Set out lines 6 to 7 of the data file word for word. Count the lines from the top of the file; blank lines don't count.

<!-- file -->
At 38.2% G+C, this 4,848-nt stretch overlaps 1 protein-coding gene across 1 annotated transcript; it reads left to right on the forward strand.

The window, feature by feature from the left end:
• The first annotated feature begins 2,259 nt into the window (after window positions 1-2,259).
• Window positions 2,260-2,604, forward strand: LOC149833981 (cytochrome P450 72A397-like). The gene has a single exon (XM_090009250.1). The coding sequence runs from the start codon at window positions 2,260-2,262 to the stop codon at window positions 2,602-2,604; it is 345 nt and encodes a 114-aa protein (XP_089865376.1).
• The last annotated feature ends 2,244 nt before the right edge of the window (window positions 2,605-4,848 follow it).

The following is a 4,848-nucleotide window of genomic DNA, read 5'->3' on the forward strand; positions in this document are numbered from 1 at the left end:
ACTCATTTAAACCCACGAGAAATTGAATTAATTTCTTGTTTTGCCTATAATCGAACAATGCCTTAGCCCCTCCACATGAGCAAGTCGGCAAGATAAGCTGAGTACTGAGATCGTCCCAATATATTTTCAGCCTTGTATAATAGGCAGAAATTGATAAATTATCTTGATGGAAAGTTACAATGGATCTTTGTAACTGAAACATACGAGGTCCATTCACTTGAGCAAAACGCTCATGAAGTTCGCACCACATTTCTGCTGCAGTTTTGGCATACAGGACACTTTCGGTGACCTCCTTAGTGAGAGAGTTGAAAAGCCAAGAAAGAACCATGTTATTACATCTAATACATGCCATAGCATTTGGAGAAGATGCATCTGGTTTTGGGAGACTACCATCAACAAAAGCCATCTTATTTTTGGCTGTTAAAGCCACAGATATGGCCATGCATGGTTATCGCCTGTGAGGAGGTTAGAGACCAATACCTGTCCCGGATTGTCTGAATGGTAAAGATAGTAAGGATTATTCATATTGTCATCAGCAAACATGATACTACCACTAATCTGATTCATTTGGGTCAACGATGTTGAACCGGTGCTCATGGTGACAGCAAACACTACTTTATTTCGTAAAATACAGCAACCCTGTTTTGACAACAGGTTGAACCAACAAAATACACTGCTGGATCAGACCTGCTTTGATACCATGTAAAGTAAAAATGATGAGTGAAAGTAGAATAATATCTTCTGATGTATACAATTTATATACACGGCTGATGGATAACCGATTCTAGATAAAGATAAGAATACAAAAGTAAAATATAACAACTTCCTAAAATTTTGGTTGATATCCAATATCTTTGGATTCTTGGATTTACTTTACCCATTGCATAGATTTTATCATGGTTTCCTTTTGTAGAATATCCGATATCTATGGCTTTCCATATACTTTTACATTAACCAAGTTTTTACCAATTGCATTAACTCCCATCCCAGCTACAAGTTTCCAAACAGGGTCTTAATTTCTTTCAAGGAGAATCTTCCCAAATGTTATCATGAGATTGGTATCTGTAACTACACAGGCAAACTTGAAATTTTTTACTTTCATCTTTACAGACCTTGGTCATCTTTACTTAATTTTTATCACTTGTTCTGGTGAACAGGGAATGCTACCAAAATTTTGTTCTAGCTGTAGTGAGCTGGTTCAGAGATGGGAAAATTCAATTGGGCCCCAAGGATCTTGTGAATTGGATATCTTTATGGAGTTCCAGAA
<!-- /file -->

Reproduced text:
The following is a 4,848-nucleotide window of genomic DNA, read 5'->3' on the forward strand; positions in this document are numbered from 1 at the left end:
ACTCATTTAAACCCACGAGAAATTGAATTAATTTCTTGTTTTGCCTATAATCGAACAATGCCTTAGCCCCTCCACATGAGCAAGTCGGCAAGATAAGCTGAGTACTGAGATCGTCCCAATATATTTTCAGCCTTGTATAATAGGCAGAAATTGATAAATTATCTTGATGGAAAGTTACAATGGATCTTTGTAACTGAAACATACGAGGTCCATTCACTTGAGCAAAACGCTCATGAAGTTCGCACCACATTTCTGCTGCAGTTTTGGCATACAGGACACTTTCGGTGACCTCCTTAGTGAGAGAGTTGAAAAGCCAAGAAAGAACCATGTTATTACATCTAATACATGCCATAGCATTTGGAGAAGATGCATCTGGTTTTGGGAGACTACCATCAACAAAAGCCATCTTATTTTTGGCTGTTAAAGCCACAGATATGGCCATGCATGGTTATCGCCTGTGAGGAGGTTAGAGACCAATACCTGTCCCGGATTGTCTGAATGGTAAAGATAGTAAGGATTATTCATATTGTCATCAGCAAACATGATACTACCACTAATCTGATTCATTTGGGTCAACGATGTTGAACCGGTGCTCATGGTGACAGCAAACACTACTTTATTTCGTAAAATACAGCAACCCTGTTTTGACAACAGGTTGAACCAACAAAATACACTGCTGGATCAGACCTGCTTTGATACCATGTAAAGTAAAAATGATGAGTGAAAGTAGAATAATATCTTCTGATGTATACAATTTATATACACGGCTGATGGATAACCGATTCTAGATAAAGATAAGAATACAAAAGTAAAATATAACAACTTCCTAAAATTTTGGTTGATATCCAATATCTTTGGATTCTTGGATTTACTTTACCCATTGCATAGATTTTATCATGGTTTCCTTTTGTAGAATATCCGATATCTATGGCTTTCCATATACTTTTACATTAACCAAGTTTTTACCAATTGCATTAACTCCCATCCCAGCTACAAGTTTCCAAACAGGGTCTTAATTTCTTTCAAGGAGAATCTTCCCAAATGTTATCATGAGATTGGTATCTGTAACTACACAGGCAAACTTGAAATTTTTTACTTTCATCTTTACAGACCTTGGTCATCTTTACTTAATTTTTATCACTTGTTCTGGTGAACAGGGAATGCTACCAAAATTTTGTTCTAGCTGTAGTGAGCTGGTTCAGAGATGGGAAAATTCAATTGGGCCCCAAGGATCTTGTGAATTGGATATCTTTATGGAGTTCCAGAA